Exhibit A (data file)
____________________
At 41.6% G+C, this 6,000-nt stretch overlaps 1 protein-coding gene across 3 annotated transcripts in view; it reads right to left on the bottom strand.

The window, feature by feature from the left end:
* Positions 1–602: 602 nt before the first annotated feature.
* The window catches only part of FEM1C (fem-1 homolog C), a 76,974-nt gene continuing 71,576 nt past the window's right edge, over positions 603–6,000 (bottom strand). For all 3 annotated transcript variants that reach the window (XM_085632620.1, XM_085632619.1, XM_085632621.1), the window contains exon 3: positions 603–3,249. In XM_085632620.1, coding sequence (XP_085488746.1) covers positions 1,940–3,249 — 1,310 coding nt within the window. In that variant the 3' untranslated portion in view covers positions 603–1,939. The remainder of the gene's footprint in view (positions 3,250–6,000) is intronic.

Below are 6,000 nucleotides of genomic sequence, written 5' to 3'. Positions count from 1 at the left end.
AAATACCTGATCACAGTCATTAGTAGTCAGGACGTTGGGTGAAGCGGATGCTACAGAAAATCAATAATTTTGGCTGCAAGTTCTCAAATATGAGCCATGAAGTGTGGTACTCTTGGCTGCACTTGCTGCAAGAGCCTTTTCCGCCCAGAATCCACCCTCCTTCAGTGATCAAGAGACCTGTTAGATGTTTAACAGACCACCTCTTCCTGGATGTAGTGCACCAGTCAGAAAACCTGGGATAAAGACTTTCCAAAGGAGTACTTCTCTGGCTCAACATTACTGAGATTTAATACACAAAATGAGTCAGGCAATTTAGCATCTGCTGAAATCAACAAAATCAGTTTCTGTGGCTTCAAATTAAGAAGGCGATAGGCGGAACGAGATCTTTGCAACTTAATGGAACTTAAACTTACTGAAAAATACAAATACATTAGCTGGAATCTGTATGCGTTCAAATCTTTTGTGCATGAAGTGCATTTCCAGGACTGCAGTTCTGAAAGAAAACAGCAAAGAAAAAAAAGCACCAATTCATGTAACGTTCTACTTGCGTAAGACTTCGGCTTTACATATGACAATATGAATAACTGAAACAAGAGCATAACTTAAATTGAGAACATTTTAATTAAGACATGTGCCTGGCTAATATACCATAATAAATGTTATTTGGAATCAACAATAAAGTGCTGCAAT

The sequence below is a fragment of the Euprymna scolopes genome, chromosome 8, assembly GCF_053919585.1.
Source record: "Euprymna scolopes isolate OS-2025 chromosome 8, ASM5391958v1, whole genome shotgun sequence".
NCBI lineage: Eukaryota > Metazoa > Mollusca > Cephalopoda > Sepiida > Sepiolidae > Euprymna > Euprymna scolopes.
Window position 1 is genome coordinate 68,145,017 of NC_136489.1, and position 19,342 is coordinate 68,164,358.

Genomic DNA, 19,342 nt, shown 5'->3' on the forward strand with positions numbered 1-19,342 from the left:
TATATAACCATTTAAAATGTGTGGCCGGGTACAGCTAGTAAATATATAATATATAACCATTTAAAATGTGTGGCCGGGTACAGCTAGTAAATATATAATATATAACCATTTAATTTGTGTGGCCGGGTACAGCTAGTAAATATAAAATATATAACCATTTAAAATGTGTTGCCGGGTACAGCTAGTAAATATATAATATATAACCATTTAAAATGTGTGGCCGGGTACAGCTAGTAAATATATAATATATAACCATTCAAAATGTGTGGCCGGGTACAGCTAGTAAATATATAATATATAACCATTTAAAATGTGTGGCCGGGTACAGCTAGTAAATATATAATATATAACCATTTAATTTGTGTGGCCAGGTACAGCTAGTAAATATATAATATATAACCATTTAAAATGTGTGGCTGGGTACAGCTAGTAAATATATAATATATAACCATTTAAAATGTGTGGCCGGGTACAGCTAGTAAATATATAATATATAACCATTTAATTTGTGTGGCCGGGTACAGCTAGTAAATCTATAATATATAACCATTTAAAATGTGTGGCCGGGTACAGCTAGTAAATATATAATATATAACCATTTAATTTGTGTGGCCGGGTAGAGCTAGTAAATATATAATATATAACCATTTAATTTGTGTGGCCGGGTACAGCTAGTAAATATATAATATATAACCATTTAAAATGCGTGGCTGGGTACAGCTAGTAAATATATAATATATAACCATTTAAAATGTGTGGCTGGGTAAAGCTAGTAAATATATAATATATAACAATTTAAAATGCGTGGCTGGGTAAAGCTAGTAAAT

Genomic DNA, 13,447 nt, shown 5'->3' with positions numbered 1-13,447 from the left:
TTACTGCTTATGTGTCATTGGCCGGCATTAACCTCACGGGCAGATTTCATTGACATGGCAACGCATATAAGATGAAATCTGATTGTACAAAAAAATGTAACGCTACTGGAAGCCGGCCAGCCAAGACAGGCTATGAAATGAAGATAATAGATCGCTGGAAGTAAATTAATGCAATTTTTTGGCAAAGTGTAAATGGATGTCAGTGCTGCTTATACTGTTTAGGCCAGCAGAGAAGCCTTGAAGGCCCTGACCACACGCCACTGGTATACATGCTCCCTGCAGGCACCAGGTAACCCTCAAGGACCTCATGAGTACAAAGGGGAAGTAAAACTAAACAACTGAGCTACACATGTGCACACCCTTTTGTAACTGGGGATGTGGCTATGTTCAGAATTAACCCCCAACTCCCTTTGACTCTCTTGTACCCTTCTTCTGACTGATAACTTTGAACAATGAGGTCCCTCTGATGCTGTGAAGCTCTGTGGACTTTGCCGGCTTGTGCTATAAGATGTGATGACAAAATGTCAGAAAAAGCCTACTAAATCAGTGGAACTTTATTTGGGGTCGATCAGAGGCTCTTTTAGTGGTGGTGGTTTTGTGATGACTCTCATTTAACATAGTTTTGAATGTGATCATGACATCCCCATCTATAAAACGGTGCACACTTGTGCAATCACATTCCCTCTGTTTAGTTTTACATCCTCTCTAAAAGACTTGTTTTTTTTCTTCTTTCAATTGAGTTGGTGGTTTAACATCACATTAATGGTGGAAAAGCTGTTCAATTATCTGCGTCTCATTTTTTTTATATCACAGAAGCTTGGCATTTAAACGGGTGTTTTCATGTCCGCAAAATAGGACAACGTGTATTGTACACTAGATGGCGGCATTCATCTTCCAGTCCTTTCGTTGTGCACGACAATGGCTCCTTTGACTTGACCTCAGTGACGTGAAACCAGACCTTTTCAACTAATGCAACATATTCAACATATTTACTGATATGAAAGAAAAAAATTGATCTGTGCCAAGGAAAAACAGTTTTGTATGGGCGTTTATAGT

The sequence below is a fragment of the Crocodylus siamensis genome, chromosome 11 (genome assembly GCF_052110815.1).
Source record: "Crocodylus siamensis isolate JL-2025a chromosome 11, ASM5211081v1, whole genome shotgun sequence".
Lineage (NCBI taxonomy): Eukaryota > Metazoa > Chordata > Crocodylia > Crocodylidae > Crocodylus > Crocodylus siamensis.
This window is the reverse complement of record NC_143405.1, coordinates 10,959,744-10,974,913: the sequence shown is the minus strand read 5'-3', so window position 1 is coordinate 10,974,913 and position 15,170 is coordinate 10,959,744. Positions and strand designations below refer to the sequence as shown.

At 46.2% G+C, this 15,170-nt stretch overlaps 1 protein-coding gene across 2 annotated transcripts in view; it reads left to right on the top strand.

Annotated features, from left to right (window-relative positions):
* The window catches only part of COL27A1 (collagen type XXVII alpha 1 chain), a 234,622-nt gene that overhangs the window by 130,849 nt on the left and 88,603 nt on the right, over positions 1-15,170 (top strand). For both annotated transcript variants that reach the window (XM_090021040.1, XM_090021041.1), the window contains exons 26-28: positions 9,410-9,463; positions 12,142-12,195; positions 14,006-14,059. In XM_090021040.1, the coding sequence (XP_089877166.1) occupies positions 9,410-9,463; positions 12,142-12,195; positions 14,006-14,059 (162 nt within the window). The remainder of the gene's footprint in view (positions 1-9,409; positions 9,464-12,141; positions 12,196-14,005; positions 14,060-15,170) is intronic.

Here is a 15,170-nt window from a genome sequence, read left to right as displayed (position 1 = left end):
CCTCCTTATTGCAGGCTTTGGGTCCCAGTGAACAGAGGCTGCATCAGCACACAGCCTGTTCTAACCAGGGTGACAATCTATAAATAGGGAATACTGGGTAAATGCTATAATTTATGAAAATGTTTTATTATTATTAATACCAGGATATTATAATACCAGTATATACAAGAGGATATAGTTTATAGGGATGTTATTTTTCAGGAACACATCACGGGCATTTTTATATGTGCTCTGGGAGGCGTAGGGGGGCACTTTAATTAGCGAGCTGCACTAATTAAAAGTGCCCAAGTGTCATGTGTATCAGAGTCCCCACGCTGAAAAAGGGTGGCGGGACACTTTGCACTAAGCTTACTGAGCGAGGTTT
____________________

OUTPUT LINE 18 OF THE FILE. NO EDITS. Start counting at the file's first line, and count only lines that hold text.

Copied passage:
This window is the reverse complement of record NC_143405.1, coordinates 10,959,744-10,974,913: the sequence shown is the minus strand read 5'-3', so window position 1 is coordinate 10,974,913 and position 15,170 is coordinate 10,959,744. Positions and strand designations below refer to the sequence as shown.